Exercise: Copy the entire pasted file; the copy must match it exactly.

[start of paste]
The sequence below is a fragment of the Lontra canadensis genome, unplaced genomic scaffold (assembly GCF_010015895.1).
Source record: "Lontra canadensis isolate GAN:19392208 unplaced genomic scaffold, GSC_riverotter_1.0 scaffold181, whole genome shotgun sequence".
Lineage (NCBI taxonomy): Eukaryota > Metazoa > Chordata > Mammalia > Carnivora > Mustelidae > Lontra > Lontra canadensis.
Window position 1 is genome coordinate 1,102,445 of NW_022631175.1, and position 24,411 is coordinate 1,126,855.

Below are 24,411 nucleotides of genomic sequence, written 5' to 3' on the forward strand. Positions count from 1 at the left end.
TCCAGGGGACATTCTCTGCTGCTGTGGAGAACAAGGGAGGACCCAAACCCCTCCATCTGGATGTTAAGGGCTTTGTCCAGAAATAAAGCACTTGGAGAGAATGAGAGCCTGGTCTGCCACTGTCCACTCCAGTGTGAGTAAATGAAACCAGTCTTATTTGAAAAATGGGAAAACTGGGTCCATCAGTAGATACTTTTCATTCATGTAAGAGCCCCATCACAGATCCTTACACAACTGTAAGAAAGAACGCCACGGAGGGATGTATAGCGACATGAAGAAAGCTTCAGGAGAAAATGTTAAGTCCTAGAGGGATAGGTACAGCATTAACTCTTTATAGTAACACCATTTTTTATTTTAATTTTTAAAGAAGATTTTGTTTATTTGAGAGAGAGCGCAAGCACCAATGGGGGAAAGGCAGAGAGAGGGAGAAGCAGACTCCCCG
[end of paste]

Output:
The sequence below is a fragment of the Lontra canadensis genome, unplaced genomic scaffold (assembly GCF_010015895.1).
Source record: "Lontra canadensis isolate GAN:19392208 unplaced genomic scaffold, GSC_riverotter_1.0 scaffold181, whole genome shotgun sequence".
Lineage (NCBI taxonomy): Eukaryota > Metazoa > Chordata > Mammalia > Carnivora > Mustelidae > Lontra > Lontra canadensis.
Window position 1 is genome coordinate 1,102,445 of NW_022631175.1, and position 24,411 is coordinate 1,126,855.

Below are 24,411 nucleotides of genomic sequence, written 5' to 3' on the forward strand. Positions count from 1 at the left end.
TCCAGGGGACATTCTCTGCTGCTGTGGAGAACAAGGGAGGACCCAAACCCCTCCATCTGGATGTTAAGGGCTTTGTCCAGAAATAAAGCACTTGGAGAGAATGAGAGCCTGGTCTGCCACTGTCCACTCCAGTGTGAGTAAATGAAACCAGTCTTATTTGAAAAATGGGAAAACTGGGTCCATCAGTAGATACTTTTCATTCATGTAAGAGCCCCATCACAGATCCTTACACAACTGTAAGAAAGAACGCCACGGAGGGATGTATAGCGACATGAAGAAAGCTTCAGGAGAAAATGTTAAGTCCTAGAGGGATAGGTACAGCATTAACTCTTTATAGTAACACCATTTTTTATTTTAATTTTTAAAGAAGATTTTGTTTATTTGAGAGAGAGCGCAAGCACCAATGGGGGAAAGGCAGAGAGAGGGAGAAGCAGACTCCCCG